| Ander Nieuws week 38 / Midden-Oosten 2011 |
The New York Times
September 9, 2011
The initial decision to strike back after the 9/11 attacks is easy to understand. History, however, will ask not why the West invaded Afghanistan, but why did it stay so long?
Why, a decade after 9/11, were there still 140,000 coalition troops on the ground? Why were there so many civilian casualties in May and June 2011 - more than in any preceding recorded month? Why had the United States been in Afghanistan for twice the length of World War II?
The conventional answer to all these questions is that Afghanistan still poses an existential threat to global security. In March 2009, presenting his strategy for a surge in troop numbers, President Obama said, "If the Afghan government falls to the Taliban ... that country will again be a base for terrorists who want to kill as many of our people as they possibly can."
These fears are reinforced by a domino theory that if Afghanistan falls, Pakistan will follow, and the Taliban will get their hands on nuclear weapons.
Every one of these claims is wrong.
First, Afghanistan poses less of a threat to global security than has been imagined. The Taliban are extremely unlikely to be able to seize Kabul, even if there was a very significant reduction in foreign troops. In the unlikely event they succeeded, they are even more unlikely to invite Al Qaeda back: Many Taliban leaders see that connection as their fundamental mistake before 9/11 and believe that if they had not supported Al Qaeda, they would still be in power.
And even with a foothold in Afghanistan, Al Qaeda wouldn't significantly strengthen its ability to harm the West. The U.S. would respond much more vigorously than it did before 9/11 if Al Qaeda bases were detected in Afghanistan, and the Taliban could offer little protection.
If the question is about regional stability, Egypt is more important than Afghanistan. If the concern is terrorism, Pakistan is more important. And Pakistan's security won't be determined by events across the border but by its own internal politics, economic decline and toxic relationship with India. Afghanistan isn't strategically important enough to justify the West's current level of military and humanitarian investment - and failure there is inevitable unless we reverse course.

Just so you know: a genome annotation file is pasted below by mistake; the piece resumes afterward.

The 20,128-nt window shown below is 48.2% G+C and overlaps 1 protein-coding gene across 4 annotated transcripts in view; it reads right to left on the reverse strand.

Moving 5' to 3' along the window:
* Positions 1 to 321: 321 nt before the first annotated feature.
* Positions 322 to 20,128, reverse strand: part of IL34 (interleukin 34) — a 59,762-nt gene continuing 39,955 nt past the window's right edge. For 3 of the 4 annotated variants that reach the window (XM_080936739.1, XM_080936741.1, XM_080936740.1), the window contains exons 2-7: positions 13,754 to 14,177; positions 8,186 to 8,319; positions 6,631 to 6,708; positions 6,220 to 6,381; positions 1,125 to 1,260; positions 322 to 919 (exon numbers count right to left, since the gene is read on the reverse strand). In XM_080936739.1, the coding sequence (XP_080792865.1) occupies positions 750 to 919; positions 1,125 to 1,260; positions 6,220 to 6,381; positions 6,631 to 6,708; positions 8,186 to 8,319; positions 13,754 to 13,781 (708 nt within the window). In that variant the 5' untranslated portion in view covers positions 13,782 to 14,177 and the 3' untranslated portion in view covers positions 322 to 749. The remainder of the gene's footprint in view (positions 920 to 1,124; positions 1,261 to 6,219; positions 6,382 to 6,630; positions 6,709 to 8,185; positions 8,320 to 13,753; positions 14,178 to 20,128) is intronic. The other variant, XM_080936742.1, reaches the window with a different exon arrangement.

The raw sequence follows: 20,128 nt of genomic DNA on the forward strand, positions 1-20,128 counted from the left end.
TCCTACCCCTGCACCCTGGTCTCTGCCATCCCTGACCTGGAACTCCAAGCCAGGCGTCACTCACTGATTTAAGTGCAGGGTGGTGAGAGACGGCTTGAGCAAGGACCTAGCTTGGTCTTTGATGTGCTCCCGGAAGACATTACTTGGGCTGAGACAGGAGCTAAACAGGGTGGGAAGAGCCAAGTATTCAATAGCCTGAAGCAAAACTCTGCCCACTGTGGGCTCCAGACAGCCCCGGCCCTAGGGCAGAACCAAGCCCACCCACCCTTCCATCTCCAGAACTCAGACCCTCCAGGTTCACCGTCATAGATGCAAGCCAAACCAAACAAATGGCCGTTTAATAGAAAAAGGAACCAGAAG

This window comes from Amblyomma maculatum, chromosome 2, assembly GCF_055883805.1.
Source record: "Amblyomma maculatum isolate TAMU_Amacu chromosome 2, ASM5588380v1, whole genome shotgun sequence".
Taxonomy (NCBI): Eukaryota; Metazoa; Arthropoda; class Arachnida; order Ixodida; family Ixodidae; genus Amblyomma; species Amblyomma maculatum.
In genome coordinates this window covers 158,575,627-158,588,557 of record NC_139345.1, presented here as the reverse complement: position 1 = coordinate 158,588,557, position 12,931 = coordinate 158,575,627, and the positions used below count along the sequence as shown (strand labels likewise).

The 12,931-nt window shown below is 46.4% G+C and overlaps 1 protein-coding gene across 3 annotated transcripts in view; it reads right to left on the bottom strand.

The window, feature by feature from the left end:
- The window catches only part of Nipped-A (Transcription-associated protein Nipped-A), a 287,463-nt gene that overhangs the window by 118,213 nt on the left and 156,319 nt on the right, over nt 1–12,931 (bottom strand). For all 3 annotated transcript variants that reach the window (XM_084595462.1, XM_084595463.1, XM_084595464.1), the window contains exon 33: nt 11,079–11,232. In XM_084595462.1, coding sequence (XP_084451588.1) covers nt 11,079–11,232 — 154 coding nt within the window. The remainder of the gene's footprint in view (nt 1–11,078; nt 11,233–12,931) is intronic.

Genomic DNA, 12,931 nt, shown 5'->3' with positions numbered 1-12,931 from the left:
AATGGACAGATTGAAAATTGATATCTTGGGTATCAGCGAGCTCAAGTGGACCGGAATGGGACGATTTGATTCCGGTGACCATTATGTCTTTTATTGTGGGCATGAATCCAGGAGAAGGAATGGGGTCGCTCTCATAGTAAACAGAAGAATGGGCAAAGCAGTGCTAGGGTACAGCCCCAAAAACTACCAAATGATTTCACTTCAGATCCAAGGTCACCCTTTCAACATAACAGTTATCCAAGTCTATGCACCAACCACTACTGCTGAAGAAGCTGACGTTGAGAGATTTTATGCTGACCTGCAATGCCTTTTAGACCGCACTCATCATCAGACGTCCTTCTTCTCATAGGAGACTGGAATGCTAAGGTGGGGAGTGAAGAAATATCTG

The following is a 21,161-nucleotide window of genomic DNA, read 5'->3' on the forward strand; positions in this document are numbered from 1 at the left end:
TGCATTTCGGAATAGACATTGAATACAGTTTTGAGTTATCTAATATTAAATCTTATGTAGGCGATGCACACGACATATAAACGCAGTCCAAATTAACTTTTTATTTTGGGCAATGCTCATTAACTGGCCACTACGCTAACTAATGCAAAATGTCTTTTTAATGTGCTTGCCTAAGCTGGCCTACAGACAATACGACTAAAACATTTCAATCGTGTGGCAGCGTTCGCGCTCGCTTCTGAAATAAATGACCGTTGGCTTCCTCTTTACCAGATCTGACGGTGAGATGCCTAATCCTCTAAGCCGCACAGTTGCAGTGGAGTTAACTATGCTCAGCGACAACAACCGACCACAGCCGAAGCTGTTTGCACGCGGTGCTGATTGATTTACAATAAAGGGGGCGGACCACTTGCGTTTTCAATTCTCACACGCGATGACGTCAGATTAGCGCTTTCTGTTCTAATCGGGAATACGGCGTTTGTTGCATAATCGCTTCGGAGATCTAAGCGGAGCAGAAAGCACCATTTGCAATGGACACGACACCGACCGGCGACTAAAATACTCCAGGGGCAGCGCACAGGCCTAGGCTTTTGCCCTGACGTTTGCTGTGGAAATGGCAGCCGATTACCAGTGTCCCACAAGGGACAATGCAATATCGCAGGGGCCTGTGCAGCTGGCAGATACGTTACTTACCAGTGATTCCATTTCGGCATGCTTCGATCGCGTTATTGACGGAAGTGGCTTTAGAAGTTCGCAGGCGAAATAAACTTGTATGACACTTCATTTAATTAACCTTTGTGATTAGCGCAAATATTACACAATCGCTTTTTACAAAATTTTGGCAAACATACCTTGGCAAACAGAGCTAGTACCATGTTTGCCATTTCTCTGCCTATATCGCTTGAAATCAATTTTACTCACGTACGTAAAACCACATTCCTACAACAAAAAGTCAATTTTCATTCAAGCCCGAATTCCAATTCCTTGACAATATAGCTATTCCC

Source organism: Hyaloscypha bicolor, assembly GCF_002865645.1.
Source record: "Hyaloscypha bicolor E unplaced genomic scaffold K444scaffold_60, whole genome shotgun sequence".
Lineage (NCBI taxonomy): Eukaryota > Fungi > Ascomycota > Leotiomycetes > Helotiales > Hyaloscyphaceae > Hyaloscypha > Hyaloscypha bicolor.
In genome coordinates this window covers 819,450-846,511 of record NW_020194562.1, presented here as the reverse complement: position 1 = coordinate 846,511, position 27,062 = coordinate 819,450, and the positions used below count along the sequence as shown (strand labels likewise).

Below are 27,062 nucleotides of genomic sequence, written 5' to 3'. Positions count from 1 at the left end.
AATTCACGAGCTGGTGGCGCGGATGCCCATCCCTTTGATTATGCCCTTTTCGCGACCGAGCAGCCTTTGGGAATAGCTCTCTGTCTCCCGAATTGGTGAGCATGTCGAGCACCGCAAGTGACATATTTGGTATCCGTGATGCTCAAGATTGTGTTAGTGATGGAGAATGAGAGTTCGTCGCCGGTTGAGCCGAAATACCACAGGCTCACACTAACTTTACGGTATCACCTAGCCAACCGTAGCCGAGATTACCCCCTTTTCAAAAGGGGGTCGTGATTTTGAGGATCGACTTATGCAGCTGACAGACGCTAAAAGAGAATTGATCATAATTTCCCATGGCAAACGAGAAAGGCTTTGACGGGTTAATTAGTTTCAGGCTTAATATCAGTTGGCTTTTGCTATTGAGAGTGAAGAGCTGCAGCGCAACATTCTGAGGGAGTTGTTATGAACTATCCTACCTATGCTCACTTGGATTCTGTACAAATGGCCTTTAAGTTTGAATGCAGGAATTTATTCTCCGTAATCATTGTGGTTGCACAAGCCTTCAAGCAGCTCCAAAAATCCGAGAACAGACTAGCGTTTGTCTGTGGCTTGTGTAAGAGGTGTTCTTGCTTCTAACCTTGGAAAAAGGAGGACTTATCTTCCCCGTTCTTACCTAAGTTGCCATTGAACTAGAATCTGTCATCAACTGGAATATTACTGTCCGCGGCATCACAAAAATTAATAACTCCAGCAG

Consider the conventional wisdom that following the fall of Kabul, the West was distracted by Iraq and maintained too light a footprint in Afghanistan, failing to provide sufficient money or troops for the mission. Afghans who initially welcomed a foreign military intervention were alienated by the slow pace of development and the poor governance. This lack of progress created the opening for the Taliban to return. According to this narrative, it was only Obama's surge of 2009 that, in his words, "for the first time in years ... put in place the strategy and resources" so that by December 2010, the U.S. was "on track to achieve (its) goals."
An irony is that the "light footprint" of the early years was relatively successful - Al Qaeda members were driven out of the country almost immediately, and very quickly, school attendance improved dramatically, health clinics were rolled out, and mobile telephone usage exploded. Non-state-controlled media outlets were established and elections were held for the first time in decades. These are accomplishments worthy of pride, but sadly, the addition of more troops and resources to the NATO-led mission since 2006 has made the situation worse.